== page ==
Having been ordered to abandon Deep Space Nine by the Federation, Sisko (Avery Brooks) is determined to get the information that the Cardassians are behind the Circle's coup attempt to the Bajoran Chamber of Ministers. With communications cut off, Sisko orders Kira (Nana Visitor) and Dax (Terry Farrell) to find another way down to Bajor. There are old Bajoran fighters abandoned on a Bajoran moon, and Kira asks to be dropped off there.
Meanwhile, the evacuation of non-essential personnel begins, but Quark (Armin Shimmerman) is his usual greedy self and starts selling seats on the departing runabouts, causing massive crowds at the docking bays. He's burned by his own brother, however, who has sold his seat to a Dabo girl and left Quark stranded on the station. With the Bajoran army coming to the station, can Sisko and his crew hold them off and keep them guessing long enough for Kira to accomplish her mission and end the coup?
"The Siege" suffers in many of the areas where the previous two episodes ("The Homecoming" and "The Circle") was strongest. The first two were very politically heavy with a nice action sequence to sweeten the pot. "The Siege" is mostly action with a little bit of politics. Some of the action is good (the sequence on the Bajoran flyer with Kira and Dax was quite good, both in dialogue and action), but a lot of it seemed inconsequential. I know there was a point to it within the story, but to the viewer it seemed extraneous. Worse yet, it was boring. I know that Sisko didn't want to hurt any Bajorans, but the phasers do have stun settings, you know. The fact that they couldn't hit anything was really strange. The fact that they missed so badly was even worse. There also didn't seem to be much tension during the battle scenes. Each person would calmly peer out over his/her cover, fire a shot that missed by 10 feet, then hunker down again. Am I supposed to enjoy this?
Warning: Fanboy paragraphs ahead!
Then there is a plot hole that almost sinks the entire episode, though this is really only a plot hole if you follow Star Trek, so you might not care. It speaks to the internal consistency of the show. Two years before this episode originally aired, Next Generation aired "Redemption," a two-part episode about a Klingon civil war. Captain Picard stated that they could not get involved in the civil war because of the Prime Directive preventing the Federation from involving itself in internal conflicts (which didn't really fit my definition of the Prime Directive anyway, but that's neither here nor there). However, they were able to involve themselves in the prevention of the Romulans from supplying the conspirators, even going so far as to destroy the conspiracy by exposing the Romulans as the strength behind the coup.
Now, two years later, Sisko and company are ordered off the station by the Federation because the conflict on Bajor is an internal conflict. When Sisko tells the admiral that the Cardassians are supplying the coup, the admiral asks if the Bajorans are aware of this. When Sisko says no, that he hasn't been able to get the information to the Bajorans because communications are cut off, the admiral says that since the conspiracy is internal, then it is an internal matter and the Prime Directive applies. Huh? This is the complete opposite of what happened before, and it really rubbed me the wrong way. Granted, this is a problem with "The Circle", but since it was put in that episode to set this episode up, I'll blame this one instead.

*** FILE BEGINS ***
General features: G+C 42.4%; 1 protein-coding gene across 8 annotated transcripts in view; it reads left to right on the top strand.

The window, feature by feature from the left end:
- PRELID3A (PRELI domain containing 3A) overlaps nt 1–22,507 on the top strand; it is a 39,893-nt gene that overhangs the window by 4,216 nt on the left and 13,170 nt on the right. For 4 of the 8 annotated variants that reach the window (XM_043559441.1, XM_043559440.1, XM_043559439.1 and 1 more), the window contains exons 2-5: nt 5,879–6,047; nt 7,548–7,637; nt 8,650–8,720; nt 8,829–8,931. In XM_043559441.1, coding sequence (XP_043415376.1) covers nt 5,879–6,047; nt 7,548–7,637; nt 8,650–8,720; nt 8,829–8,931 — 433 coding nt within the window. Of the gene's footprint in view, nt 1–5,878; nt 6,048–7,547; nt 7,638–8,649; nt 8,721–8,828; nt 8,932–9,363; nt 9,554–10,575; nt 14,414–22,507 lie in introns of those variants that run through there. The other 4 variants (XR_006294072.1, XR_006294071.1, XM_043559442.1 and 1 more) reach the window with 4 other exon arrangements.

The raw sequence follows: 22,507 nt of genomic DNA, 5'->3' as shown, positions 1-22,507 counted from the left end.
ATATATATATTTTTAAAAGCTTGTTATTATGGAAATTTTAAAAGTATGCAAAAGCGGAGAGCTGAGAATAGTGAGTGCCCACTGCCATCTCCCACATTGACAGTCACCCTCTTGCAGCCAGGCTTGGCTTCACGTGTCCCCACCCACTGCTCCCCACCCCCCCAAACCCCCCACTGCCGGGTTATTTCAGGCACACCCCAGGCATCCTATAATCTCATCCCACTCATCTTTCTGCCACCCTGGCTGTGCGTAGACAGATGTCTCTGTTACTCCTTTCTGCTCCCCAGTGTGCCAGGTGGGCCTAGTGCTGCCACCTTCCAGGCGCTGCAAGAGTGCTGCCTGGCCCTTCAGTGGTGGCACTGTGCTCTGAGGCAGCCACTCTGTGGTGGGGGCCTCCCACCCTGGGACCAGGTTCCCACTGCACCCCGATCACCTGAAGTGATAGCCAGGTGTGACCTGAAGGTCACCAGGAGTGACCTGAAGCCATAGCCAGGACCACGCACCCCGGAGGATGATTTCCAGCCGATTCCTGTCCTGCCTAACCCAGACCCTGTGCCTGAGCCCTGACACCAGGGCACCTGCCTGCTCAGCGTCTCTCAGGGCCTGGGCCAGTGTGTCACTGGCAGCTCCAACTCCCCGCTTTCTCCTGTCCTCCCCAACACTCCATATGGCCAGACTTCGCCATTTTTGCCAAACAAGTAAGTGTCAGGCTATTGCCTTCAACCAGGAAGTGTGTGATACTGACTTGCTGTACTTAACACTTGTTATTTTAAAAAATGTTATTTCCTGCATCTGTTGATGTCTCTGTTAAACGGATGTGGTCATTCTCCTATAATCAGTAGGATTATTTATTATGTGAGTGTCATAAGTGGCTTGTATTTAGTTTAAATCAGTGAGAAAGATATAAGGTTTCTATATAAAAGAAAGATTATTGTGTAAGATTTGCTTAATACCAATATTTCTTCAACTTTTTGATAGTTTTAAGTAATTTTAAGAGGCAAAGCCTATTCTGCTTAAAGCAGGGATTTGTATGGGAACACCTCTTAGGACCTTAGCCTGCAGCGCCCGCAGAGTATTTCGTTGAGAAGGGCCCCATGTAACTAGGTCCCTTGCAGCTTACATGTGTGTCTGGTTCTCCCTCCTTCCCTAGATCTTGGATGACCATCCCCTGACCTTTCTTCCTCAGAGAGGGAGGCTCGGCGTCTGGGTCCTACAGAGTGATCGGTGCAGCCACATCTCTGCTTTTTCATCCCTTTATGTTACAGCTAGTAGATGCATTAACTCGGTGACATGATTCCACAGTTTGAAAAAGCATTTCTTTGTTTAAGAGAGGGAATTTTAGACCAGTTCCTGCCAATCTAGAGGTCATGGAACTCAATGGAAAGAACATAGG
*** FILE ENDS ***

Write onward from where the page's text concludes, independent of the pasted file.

End of Fanboy paragraph
|He doesn't even look good in this role|
There are some great scenes amidst the dross, though. Beymer is riveting in his scene at the docking bays. Sisko and Bashir (Siddig El Fadil) are having trouble keeping the crowds away because the runabouts are already full but more and more Bajorans are trying to get off the station. Beymer cuts through all that with a lovely speech ("Where are you running to?") and that calms them all down. Also, the scene between Miles (Colm Meaney) and Keiko (Rosalind Chao) is great as Keiko questions why Miles has to stay behind and help fight for the station instead of being with his family. The painful choice that Miles has to make when all that Keiko wants is for her family to be safe and together is wonderfully acted by both of them. Finally, the scene that produces the quote at the beginning of this review is also great. Brooks and Beymer play off each other beautifully, and we see again how uncomfortable Li Nalas is with the status that normal Bajorans have given him. He's a man who doesn't want all the attention and the power that would be his for taking if he wasn't so mild-mannered.
Sadly, though, this scene leads to the predictable ending of the episode. Anybody who didn't see it coming a mile away wasn't watching very closely. In fact, that's one of the major problems with the episode. It's predictable. It's rather dull, despite all the phaser blasts, and the acting doesn't help matters at all. The first two episodes were so good, making this even more of a letdown than it would be normally. It's certainly an ok episode, fine for blowing away 45 minutes of your time and you won't regret it, but it's not one to sit down and make time for.
What a missed opportunity.
"I'd die for my people." Li Nalas
"Sure you would. Dying gets you off the hook. The question is, are you willing to live for your people? Live the role they want you to play?" Sisko